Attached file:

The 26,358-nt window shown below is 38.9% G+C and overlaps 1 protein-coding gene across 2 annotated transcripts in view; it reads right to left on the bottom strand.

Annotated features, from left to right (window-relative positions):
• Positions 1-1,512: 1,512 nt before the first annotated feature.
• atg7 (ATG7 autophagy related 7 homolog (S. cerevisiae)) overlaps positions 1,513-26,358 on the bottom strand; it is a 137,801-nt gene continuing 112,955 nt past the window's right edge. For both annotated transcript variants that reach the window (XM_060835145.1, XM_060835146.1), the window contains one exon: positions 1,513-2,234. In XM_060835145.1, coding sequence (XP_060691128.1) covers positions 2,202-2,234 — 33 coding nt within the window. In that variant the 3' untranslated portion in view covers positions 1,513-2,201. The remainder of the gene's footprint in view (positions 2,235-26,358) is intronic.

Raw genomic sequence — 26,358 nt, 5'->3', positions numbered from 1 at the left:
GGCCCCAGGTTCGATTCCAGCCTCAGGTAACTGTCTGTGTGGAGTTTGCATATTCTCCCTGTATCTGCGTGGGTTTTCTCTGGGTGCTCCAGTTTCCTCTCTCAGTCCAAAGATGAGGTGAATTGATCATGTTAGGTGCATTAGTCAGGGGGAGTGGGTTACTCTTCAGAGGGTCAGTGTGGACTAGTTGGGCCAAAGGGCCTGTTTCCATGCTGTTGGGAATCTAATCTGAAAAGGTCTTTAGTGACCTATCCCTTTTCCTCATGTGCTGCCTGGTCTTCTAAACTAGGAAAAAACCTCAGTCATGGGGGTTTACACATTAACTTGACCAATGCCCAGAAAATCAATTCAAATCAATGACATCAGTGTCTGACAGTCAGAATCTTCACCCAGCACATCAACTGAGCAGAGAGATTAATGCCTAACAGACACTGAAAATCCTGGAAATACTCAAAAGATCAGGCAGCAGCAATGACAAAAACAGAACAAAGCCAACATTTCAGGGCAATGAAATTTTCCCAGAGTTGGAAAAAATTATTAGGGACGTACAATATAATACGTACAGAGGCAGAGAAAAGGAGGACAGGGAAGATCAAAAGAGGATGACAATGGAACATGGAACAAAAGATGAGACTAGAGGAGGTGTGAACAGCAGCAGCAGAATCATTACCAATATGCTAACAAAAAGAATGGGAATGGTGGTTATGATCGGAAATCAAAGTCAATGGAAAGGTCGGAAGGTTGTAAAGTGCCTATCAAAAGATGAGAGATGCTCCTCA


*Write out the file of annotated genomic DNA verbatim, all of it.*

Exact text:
The 26,358-nt window shown below is 38.9% G+C and overlaps 1 protein-coding gene across 2 annotated transcripts in view; it reads right to left on the bottom strand.

Annotated features, from left to right (window-relative positions):
• Positions 1-1,512: 1,512 nt before the first annotated feature.
• atg7 (ATG7 autophagy related 7 homolog (S. cerevisiae)) overlaps positions 1,513-26,358 on the bottom strand; it is a 137,801-nt gene continuing 112,955 nt past the window's right edge. For both annotated transcript variants that reach the window (XM_060835145.1, XM_060835146.1), the window contains one exon: positions 1,513-2,234. In XM_060835145.1, coding sequence (XP_060691128.1) covers positions 2,202-2,234 — 33 coding nt within the window. In that variant the 3' untranslated portion in view covers positions 1,513-2,201. The remainder of the gene's footprint in view (positions 2,235-26,358) is intronic.

Raw genomic sequence — 26,358 nt, 5'->3', positions numbered from 1 at the left:
GGCCCCAGGTTCGATTCCAGCCTCAGGTAACTGTCTGTGTGGAGTTTGCATATTCTCCCTGTATCTGCGTGGGTTTTCTCTGGGTGCTCCAGTTTCCTCTCTCAGTCCAAAGATGAGGTGAATTGATCATGTTAGGTGCATTAGTCAGGGGGAGTGGGTTACTCTTCAGAGGGTCAGTGTGGACTAGTTGGGCCAAAGGGCCTGTTTCCATGCTGTTGGGAATCTAATCTGAAAAGGTCTTTAGTGACCTATCCCTTTTCCTCATGTGCTGCCTGGTCTTCTAAACTAGGAAAAAACCTCAGTCATGGGGGTTTACACATTAACTTGACCAATGCCCAGAAAATCAATTCAAATCAATGACATCAGTGTCTGACAGTCAGAATCTTCACCCAGCACATCAACTGAGCAGAGAGATTAATGCCTAACAGACACTGAAAATCCTGGAAATACTCAAAAGATCAGGCAGCAGCAATGACAAAAACAGAACAAAGCCAACATTTCAGGGCAATGAAATTTTCCCAGAGTTGGAAAAAATTATTAGGGACGTACAATATAATACGTACAGAGGCAGAGAAAAGGAGGACAGGGAAGATCAAAAGAGGATGACAATGGAACATGGAACAAAAGATGAGACTAGAGGAGGTGTGAACAGCAGCAGCAGAATCATTACCAATATGCTAACAAAAAGAATGGGAATGGTGGTTATGATCGGAAATCAAAGTCAATGGAAAGGTCGGAAGGTTGTAAAGTGCCTATCAAAAGATGAGAGATGCTCCTCA